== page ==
Htet T San is a young Burmese photographer based in New York. The conceptual artist uses photography to record her personal journey in the world, “My photography is mostly about the emotional experience of a certain situation and me trying to interpret it in a visual way.” Her latest series, U-ZA-KA, is a collaboration with artist Ankica Mitrovska about fear and anxiety.
What was your first experience with photography?
My first ever experience with photography was in 2006. I was a medical student and I attended a multimedia school for personal escape. There was a 2-hour lecture about photography that inspired me to pick up the camera. But my real education started in 2008 at University of Alabama-Huntsville.
What was your pivotal moment when you decided to switch from a career in medicine to photography?
In my country, at that time, choices were minimal for students after they have finished their matriculation exam. Since 1988, the military junta had removed all the universities outside town except for medical schools so there is a tradition that students with good grades will go there after finishing high school. I went there too. In 2008, I received a chance to study photography at the University of Alabama-Huntsville. Since then, I’ve been pursuing my hidden passion, photography.
What was your experience studying photography in the States?
It was a really great and memorable experience. I studied photography in a small town where there were only two camera stores. I was an international student dependent on stipend money and I didn’t have a car, so I remember one night walking for 45 minutes to the camera store to buy film. When I reached there, it was closed because I was five minutes late. But, fortunately, I had a great photography professor who supported my aesthetics, helped me develop my vision and skills, and gave me a lot of guidance. The best experience for me personally was making some life-long friendships there.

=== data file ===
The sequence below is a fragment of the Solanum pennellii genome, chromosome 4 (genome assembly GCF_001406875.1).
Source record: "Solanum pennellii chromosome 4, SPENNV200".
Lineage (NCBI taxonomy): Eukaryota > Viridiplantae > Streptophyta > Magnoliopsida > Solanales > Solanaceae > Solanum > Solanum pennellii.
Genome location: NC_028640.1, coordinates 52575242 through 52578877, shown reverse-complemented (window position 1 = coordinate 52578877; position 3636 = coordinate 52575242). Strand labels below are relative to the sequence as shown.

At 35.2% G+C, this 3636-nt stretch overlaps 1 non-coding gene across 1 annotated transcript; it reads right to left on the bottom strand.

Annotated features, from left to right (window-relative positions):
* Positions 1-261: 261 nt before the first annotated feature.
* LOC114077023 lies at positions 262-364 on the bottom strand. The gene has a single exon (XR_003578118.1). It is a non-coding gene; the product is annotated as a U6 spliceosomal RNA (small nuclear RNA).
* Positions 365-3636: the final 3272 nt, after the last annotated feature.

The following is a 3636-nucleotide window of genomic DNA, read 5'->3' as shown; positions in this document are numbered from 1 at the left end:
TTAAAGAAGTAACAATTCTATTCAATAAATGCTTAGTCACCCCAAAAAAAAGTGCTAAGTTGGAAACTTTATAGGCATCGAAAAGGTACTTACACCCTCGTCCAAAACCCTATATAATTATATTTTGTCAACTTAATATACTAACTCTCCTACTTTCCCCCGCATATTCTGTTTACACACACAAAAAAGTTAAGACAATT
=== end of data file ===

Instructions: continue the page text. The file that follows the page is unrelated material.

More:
You’ve done some documentary work at the early stages of your career. When did you make the shift from documentary to conceptual work?
Actually, my photography started with a conceptual-based focus. It was part of my learning process to explore different categories of photography that I shifted to make documentary work. But I figured that my strength is based on conceptual narratives and experimental styles.
One of your early documentary work was on the punk musicians in Burma, what was the impetus for this story?
I met these guys when I was working on my documentary project – Inside Myanmar where I took pictures of the daily lives of ordinary people in my country. Some of the punk people I took photographs of were political activists against the previous military junta government and were jailed because of the way they expressed their ideas through music and the way they dressed. I have an active interest in youth culture, and the lives of the people in Yangon city back then so I started taking pictures of them for a photo essay. These days, they are working as humanitarians and help to support young musicians.
I also worked on another documentary project Tomboy, where I took pictures of one of my friends who was working as the only tomboy actor in the Myanmar entertainment industry at that time.
You’ve commented that your photography is a personal journey, an exploration between the self and society. Can you please elaborate on that?